Spotify goes live in the U.S. after clinching Warner Music deal
Spotify's digital music platform is finally live in the U.S., ending more than a year of speculation over when the popular European service would finally expand to American shores. The Los Angeles Times reports that Spotify's U.S. launch follows just days after the company inked a licensing agreement with Warner Music Group; Spotify previously signed deals with the three other major labels (Universal Music Group, EMI Group and Sony Music Entertainment).
Spotify offers on-demand streaming access to more than 15 million songs--users can create and manage their own playlists, share tracks via Facebook, Twitter, email and SMS and wirelessly sync their playlists to their mobile phone or iPod. The U.S. version offers three flavors: Spotify Free (on-demand, buffer-free access with occasional advertising); Spotify Unlimited (uninterrupted, ad-free access via computer for $4.99 per month); and Spotify Premium (online and offline access across the desktop and mobile for $9.99 per month). Motorola Mobility will serve as Spotify's exclusive mobile device and tablet launch partner.
Spotify touts more than 10 million registered users across seven European countries. More than 1.6 million users are paying subscribers. Although Spotify's free service is widely considered its most disruptive element, insiders say its U.S. launch was delayed by music industry fretting over its business model, with labels reportedly pressuring Spotify to jettison its free approach in favor of a guaranteed revenue stream. In April, Spotify instituted narrower limits on the amount of music available to users opting for the free version, a move designed to migrate consumers to the premium offering--The Wall Street Journal adds the step was also critical to convincing label partners to license their music for U.S. consumption.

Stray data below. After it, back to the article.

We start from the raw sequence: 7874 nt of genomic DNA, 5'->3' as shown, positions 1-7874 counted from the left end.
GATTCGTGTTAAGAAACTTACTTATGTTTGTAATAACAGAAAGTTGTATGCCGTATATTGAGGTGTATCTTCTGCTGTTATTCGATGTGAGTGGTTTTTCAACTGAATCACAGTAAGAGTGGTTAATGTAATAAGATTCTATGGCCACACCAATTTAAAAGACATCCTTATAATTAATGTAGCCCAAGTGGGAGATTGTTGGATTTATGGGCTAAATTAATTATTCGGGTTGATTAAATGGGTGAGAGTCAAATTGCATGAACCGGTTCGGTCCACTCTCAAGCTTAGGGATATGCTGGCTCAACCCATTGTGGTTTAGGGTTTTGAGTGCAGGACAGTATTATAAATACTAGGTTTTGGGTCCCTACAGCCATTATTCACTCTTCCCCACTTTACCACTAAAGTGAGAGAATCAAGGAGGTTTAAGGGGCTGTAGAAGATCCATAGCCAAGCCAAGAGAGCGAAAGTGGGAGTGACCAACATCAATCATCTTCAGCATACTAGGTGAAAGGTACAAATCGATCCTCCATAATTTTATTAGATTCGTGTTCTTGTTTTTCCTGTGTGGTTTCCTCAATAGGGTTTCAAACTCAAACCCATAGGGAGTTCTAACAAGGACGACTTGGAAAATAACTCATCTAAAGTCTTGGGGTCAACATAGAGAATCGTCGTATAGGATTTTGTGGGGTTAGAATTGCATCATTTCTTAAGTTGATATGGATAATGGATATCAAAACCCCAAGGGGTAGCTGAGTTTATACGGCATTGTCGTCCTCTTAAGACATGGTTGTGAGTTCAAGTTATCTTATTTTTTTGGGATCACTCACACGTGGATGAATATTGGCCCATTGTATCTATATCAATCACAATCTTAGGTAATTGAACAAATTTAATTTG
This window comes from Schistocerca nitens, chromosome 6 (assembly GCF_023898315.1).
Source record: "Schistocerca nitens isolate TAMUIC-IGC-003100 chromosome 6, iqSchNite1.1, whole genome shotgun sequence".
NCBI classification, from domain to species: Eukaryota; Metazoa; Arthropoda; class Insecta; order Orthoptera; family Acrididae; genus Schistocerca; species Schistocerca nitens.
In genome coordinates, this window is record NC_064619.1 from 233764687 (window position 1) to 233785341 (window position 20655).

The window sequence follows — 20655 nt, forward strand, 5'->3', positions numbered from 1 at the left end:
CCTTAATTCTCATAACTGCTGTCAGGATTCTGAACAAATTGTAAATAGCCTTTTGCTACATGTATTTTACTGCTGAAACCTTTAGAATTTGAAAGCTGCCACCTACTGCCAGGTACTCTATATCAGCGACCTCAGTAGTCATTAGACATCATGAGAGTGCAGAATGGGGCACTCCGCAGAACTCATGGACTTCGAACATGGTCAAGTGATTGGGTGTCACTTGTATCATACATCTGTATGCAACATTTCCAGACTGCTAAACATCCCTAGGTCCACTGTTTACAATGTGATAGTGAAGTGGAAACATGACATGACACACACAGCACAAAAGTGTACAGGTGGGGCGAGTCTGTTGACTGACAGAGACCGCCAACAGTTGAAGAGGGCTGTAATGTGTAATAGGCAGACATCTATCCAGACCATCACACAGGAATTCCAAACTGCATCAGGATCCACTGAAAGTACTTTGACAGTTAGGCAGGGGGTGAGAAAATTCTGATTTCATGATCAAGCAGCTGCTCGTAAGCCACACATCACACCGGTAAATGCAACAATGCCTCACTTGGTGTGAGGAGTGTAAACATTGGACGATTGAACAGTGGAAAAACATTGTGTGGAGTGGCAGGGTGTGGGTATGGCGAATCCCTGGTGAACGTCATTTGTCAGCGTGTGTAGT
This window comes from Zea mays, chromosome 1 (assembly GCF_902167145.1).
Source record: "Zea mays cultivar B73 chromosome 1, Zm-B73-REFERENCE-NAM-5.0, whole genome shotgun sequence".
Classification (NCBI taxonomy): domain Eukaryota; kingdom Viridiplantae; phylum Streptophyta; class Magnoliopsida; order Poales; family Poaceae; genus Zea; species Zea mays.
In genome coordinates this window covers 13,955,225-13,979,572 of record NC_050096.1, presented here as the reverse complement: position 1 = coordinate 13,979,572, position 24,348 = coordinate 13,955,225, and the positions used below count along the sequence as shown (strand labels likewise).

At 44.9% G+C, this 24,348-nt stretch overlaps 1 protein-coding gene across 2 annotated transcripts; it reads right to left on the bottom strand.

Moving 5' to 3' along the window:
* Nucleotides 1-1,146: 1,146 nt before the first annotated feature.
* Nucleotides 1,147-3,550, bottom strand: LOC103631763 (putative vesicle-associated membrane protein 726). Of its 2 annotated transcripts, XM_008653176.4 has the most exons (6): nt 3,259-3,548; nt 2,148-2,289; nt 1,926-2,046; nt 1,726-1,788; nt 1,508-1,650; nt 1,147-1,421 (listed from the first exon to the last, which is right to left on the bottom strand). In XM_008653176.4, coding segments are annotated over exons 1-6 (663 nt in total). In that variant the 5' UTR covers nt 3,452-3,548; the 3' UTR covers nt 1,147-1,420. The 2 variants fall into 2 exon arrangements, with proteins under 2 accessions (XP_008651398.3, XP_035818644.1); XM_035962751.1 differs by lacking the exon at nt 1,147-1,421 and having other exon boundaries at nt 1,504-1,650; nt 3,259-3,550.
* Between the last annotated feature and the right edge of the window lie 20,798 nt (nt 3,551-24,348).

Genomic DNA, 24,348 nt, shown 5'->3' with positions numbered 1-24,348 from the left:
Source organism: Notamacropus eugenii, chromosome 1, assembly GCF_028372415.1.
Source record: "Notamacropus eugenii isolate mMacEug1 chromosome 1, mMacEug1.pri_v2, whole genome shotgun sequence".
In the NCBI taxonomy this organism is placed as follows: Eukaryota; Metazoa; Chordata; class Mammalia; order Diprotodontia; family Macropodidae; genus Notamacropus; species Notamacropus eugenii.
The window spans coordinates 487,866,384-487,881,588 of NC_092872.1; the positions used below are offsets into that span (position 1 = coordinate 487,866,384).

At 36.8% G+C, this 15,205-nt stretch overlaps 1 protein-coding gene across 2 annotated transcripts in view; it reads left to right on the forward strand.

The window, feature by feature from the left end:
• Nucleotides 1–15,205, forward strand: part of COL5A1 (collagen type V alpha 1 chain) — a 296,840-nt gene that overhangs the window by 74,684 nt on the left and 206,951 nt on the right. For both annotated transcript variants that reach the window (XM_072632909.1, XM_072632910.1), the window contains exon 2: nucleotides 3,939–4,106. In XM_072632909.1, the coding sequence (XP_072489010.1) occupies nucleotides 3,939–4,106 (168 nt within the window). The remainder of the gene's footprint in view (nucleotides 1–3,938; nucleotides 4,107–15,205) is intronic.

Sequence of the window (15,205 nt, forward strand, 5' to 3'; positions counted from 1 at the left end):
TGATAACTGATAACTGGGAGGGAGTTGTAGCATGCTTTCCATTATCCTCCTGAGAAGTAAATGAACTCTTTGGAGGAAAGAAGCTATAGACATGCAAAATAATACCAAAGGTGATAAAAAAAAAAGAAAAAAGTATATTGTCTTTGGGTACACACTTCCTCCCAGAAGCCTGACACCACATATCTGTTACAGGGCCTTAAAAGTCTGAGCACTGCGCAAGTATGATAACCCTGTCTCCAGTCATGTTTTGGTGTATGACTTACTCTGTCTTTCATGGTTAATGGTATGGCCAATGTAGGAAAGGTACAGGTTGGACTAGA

"No music on-demand service has broken through a million paying users yet," said Informa Telecoms & Media principal analyst Giles Cottle in a statement. "In fact, Informa estimates that there were only 2.5 million paying music subscribers in the U.S. in 2010, including paying users of Pandora (customized radio) and eMusic (MP3 bundles), both very different offerings to Spotify. So despite the competition, there is a definite gap in the market for Spotify and an opportunity for it to grow said market. If all it manages to do is poach a few users from its competitors, the launch must be deemed a failure."
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